Reata links bardoxolone to improved walk test results in interstitial lung disease patients

Reata has already pushed the drug, bardoxolone methyl, into phase 3 in patients with connective tissue disease associated pulmonary hypertension. (Pixabay)

Reata Pharmaceuticals has linked its Nrf2 transcription factor activator to improved six-minute walk test results in patients with interstitial lung disease (ILD). The results come from a small, exploratory study Reata initiated after wrapping up a trial of the drug in its primary indication.

Irving, Texas-based Reata has already pushed the drug, bardoxolone methyl, into phase 3 in patients with connective tissue disease associated pulmonary hypertension (CTD-PAH) on the back of midphase evidence of its effect on six-minute walk distances. In parallel, Reata extended the midphase trial to assess the effect of bardoxolone on pulmonary hypertension in patients with two types of ILD: sarcoidosis and idiopathic pulmonary fibrosis (IPF).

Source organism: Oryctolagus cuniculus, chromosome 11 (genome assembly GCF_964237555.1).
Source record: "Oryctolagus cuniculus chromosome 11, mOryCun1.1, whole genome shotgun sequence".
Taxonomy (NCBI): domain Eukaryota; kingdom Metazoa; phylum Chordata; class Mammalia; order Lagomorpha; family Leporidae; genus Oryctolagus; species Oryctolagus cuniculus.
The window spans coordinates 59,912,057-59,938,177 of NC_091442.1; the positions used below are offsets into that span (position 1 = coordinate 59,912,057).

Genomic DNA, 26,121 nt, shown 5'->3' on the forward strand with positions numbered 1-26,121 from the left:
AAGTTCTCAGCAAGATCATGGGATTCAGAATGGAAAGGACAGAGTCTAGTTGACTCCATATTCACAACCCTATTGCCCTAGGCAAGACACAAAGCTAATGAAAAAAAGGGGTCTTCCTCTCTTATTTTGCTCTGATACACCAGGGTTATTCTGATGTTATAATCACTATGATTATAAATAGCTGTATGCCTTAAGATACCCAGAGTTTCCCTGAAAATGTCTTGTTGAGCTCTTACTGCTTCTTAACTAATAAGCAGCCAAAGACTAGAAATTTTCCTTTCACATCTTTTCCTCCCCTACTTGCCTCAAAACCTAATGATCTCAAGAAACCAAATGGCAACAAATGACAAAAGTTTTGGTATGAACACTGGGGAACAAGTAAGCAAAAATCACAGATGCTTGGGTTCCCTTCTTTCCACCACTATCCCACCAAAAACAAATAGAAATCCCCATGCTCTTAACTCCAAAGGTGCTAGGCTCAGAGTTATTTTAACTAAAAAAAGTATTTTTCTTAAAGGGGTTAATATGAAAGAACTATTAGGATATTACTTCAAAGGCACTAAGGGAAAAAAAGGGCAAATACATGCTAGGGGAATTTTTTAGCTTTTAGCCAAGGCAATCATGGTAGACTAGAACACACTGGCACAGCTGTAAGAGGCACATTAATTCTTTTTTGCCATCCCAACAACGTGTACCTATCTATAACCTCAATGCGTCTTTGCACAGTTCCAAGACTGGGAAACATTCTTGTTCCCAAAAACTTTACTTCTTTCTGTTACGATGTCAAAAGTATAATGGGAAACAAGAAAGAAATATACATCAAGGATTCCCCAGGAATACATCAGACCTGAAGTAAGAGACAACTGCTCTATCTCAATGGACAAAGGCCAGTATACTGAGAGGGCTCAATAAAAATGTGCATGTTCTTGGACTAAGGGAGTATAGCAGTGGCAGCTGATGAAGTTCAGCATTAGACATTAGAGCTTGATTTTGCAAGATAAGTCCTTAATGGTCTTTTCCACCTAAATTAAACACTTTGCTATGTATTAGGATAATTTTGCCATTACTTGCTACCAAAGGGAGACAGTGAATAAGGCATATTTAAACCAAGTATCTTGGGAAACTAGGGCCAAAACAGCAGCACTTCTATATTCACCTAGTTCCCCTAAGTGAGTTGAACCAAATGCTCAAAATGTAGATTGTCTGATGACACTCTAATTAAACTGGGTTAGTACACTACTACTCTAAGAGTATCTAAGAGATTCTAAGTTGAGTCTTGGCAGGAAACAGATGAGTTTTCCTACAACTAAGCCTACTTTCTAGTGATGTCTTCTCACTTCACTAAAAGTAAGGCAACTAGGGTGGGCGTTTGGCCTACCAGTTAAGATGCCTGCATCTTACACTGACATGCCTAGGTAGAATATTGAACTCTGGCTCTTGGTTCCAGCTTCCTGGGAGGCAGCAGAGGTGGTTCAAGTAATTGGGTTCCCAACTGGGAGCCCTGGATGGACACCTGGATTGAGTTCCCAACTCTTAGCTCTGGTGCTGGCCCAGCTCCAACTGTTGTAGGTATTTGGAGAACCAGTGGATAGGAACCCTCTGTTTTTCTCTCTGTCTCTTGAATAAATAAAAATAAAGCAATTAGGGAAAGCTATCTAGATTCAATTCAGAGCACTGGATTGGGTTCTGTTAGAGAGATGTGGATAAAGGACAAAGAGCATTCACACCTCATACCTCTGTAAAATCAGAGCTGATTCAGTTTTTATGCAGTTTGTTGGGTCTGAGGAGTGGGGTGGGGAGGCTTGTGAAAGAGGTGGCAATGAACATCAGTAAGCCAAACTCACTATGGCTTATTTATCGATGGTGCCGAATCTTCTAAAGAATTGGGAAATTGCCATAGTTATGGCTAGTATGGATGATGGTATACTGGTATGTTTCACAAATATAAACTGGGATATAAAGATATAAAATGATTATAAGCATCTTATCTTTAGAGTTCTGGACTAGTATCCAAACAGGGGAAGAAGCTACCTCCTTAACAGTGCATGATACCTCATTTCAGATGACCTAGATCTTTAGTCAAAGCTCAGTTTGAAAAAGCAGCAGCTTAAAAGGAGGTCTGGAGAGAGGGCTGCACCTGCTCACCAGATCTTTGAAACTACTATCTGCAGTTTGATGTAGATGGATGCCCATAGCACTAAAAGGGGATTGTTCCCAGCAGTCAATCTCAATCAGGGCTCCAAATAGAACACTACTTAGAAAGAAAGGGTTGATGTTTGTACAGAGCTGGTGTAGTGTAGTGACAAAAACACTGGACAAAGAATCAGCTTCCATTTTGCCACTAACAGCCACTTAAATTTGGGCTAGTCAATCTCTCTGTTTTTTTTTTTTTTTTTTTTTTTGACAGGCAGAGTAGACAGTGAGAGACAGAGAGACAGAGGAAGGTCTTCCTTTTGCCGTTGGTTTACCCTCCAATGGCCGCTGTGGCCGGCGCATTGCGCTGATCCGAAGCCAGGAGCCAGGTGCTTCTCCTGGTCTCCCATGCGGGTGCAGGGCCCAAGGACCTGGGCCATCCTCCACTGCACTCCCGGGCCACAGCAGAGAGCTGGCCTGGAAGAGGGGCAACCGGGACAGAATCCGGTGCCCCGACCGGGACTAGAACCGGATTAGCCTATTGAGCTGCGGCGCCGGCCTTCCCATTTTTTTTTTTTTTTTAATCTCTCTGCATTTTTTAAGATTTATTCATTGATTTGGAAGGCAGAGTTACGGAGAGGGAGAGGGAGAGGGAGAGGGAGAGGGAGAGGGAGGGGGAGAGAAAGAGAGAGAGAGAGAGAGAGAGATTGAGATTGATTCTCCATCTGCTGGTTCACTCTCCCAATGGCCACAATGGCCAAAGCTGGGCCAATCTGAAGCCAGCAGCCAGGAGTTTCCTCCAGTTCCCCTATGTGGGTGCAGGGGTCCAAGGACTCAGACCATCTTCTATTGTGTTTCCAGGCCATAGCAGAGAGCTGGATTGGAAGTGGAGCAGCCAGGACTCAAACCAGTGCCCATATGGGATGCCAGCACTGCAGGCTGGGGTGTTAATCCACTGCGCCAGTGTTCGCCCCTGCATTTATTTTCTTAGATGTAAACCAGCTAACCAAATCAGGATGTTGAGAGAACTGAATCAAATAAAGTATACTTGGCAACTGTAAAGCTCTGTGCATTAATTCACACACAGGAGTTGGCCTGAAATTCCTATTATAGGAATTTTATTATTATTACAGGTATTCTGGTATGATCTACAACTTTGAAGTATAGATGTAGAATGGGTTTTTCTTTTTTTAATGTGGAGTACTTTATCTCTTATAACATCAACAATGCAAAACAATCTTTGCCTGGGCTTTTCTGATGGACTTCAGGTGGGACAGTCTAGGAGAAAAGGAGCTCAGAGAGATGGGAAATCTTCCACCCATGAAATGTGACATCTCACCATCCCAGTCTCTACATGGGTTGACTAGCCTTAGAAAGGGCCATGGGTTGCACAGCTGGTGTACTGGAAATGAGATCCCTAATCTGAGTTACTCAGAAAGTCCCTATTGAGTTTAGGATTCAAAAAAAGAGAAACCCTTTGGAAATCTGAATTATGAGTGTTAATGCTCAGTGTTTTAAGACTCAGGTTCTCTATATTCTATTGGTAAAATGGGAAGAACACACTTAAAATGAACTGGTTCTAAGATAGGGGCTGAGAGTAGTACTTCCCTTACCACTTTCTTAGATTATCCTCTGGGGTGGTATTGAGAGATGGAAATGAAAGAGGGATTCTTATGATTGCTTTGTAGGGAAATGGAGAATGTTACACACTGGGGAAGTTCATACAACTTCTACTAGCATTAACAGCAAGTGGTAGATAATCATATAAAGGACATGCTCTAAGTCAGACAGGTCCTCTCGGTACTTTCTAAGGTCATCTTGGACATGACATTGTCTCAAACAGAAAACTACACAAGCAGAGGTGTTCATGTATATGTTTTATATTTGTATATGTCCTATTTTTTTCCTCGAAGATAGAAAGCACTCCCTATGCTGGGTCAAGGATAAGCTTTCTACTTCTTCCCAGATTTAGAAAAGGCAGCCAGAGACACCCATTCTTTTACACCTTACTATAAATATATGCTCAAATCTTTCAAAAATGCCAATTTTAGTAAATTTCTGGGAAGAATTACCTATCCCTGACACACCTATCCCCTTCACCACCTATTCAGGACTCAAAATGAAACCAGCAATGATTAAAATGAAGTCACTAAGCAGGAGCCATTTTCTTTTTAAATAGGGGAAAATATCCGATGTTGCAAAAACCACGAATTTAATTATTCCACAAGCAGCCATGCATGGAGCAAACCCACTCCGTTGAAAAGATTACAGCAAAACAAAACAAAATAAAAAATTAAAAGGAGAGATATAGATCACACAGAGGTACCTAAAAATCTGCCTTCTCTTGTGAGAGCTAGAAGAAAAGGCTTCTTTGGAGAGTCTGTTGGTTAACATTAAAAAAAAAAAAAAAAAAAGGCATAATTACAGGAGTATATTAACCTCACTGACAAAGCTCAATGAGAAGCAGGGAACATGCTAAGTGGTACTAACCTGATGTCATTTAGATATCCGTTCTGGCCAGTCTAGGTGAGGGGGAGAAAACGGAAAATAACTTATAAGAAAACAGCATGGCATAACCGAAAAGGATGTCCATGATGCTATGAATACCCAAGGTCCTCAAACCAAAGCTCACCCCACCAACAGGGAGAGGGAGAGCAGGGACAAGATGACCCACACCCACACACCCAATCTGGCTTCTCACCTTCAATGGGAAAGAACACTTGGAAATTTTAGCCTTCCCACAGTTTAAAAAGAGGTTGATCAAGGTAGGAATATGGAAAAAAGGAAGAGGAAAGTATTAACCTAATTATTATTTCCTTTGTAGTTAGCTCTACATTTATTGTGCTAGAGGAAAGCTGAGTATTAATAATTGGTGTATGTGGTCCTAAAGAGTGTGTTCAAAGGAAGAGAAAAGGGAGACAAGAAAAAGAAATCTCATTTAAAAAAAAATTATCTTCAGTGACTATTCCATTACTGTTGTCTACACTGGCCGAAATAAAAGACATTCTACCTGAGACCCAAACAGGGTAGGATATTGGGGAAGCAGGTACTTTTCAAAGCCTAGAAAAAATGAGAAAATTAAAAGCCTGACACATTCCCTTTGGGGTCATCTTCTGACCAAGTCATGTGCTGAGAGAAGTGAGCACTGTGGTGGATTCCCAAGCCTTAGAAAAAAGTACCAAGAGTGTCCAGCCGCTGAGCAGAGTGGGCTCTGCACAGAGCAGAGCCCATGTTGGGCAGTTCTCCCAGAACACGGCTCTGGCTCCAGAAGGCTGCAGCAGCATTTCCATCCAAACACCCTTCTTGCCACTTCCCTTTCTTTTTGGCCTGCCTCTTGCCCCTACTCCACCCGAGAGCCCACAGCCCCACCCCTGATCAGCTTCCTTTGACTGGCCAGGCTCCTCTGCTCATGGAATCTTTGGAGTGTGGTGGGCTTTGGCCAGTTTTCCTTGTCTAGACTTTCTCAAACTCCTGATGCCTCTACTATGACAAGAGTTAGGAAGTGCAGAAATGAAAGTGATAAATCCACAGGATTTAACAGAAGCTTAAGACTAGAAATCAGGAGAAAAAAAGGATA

Investigators enrolled eight patients with IPF and 25 with sarcoidosis and randomized two-thirds of them to receive bardoxolone once a day for 16 weeks. The rest of the participants took a placebo.


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Over 16 weeks, the average six-minute walk distance of IPF patients in the treatment arm increased by 38 meters against baseline. That was enough for the trial to achieve statistical significance against its primary endpoint with a p value of less than 0.05. The distance walked by IPF patients in the placebo group, which wasn’t used as a control for the primary endpoint, fell by 13 meters.

Reata saw a similar, albeit smaller, divergence between the two arms of sarcoidosis patients. The six-minute walk result in the treatment arm went up 17 meters, as compared to a 9 meter fall in the control group.

The readout is a relatively minor event for Reata, particularly when set against the upcoming release of data from the phase 3 trial of bardoxolone. But it opens up another possible avenue for clinical development of bardoxolone down the line.  

“The magnitude in six-minute walk distance increases observed in IPF patients is as large as the increases we observed in CTD-PAH patients in our phase 2 LARIAT study,” Reata CMO Colin Meyer, M.D., said in a statement. “Once we complete our other ongoing phase 2 trials, we will evaluate all available data from our mid-stage trials to determine prioritization and timing for this and our other programs.”

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